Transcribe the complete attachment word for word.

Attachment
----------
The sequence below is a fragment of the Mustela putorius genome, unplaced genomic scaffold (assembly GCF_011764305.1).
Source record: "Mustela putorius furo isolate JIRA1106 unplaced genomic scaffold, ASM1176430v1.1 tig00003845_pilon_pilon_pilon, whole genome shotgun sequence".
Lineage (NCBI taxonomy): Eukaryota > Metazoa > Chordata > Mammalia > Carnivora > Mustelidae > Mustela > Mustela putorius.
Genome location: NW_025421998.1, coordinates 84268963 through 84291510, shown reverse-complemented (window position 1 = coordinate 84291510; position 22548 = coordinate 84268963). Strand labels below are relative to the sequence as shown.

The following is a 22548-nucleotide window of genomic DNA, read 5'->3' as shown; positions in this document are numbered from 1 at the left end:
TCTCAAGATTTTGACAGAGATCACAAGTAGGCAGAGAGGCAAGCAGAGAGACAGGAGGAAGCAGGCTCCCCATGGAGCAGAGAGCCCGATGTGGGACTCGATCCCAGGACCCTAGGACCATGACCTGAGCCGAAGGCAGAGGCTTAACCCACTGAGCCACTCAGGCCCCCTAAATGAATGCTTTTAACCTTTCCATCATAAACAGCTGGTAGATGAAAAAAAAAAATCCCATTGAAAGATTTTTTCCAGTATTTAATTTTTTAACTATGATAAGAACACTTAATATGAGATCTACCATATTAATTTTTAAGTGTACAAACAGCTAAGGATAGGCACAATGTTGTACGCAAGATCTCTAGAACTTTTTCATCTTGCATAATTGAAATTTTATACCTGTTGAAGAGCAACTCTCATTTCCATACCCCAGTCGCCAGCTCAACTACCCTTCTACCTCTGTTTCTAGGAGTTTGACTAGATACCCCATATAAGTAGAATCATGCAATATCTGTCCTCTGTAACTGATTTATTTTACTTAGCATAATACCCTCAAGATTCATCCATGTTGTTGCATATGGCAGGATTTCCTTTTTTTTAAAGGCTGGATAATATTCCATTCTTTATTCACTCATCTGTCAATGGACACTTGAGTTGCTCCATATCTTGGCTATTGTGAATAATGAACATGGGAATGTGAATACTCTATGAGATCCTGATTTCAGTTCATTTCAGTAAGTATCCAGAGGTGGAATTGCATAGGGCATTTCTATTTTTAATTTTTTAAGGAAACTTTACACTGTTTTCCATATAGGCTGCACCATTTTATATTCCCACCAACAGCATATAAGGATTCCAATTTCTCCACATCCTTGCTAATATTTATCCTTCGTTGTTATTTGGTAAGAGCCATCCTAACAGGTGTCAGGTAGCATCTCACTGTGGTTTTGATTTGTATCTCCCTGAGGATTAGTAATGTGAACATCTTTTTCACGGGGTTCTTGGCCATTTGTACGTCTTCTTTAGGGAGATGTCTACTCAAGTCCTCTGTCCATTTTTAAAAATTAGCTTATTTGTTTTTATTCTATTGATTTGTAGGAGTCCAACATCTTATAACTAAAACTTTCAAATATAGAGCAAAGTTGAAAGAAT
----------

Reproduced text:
The sequence below is a fragment of the Mustela putorius genome, unplaced genomic scaffold (assembly GCF_011764305.1).
Source record: "Mustela putorius furo isolate JIRA1106 unplaced genomic scaffold, ASM1176430v1.1 tig00003845_pilon_pilon_pilon, whole genome shotgun sequence".
Lineage (NCBI taxonomy): Eukaryota > Metazoa > Chordata > Mammalia > Carnivora > Mustelidae > Mustela > Mustela putorius.
Genome location: NW_025421998.1, coordinates 84268963 through 84291510, shown reverse-complemented (window position 1 = coordinate 84291510; position 22548 = coordinate 84268963). Strand labels below are relative to the sequence as shown.

The following is a 22548-nucleotide window of genomic DNA, read 5'->3' as shown; positions in this document are numbered from 1 at the left end:
TCTCAAGATTTTGACAGAGATCACAAGTAGGCAGAGAGGCAAGCAGAGAGACAGGAGGAAGCAGGCTCCCCATGGAGCAGAGAGCCCGATGTGGGACTCGATCCCAGGACCCTAGGACCATGACCTGAGCCGAAGGCAGAGGCTTAACCCACTGAGCCACTCAGGCCCCCTAAATGAATGCTTTTAACCTTTCCATCATAAACAGCTGGTAGATGAAAAAAAAAAATCCCATTGAAAGATTTTTTCCAGTATTTAATTTTTTAACTATGATAAGAACACTTAATATGAGATCTACCATATTAATTTTTAAGTGTACAAACAGCTAAGGATAGGCACAATGTTGTACGCAAGATCTCTAGAACTTTTTCATCTTGCATAATTGAAATTTTATACCTGTTGAAGAGCAACTCTCATTTCCATACCCCAGTCGCCAGCTCAACTACCCTTCTACCTCTGTTTCTAGGAGTTTGACTAGATACCCCATATAAGTAGAATCATGCAATATCTGTCCTCTGTAACTGATTTATTTTACTTAGCATAATACCCTCAAGATTCATCCATGTTGTTGCATATGGCAGGATTTCCTTTTTTTTAAAGGCTGGATAATATTCCATTCTTTATTCACTCATCTGTCAATGGACACTTGAGTTGCTCCATATCTTGGCTATTGTGAATAATGAACATGGGAATGTGAATACTCTATGAGATCCTGATTTCAGTTCATTTCAGTAAGTATCCAGAGGTGGAATTGCATAGGGCATTTCTATTTTTAATTTTTTAAGGAAACTTTACACTGTTTTCCATATAGGCTGCACCATTTTATATTCCCACCAACAGCATATAAGGATTCCAATTTCTCCACATCCTTGCTAATATTTATCCTTCGTTGTTATTTGGTAAGAGCCATCCTAACAGGTGTCAGGTAGCATCTCACTGTGGTTTTGATTTGTATCTCCCTGAGGATTAGTAATGTGAACATCTTTTTCACGGGGTTCTTGGCCATTTGTACGTCTTCTTTAGGGAGATGTCTACTCAAGTCCTCTGTCCATTTTTAAAAATTAGCTTATTTGTTTTTATTCTATTGATTTGTAGGAGTCCAACATCTTATAACTAAAACTTTCAAATATAGAGCAAAGTTGAAAGAAT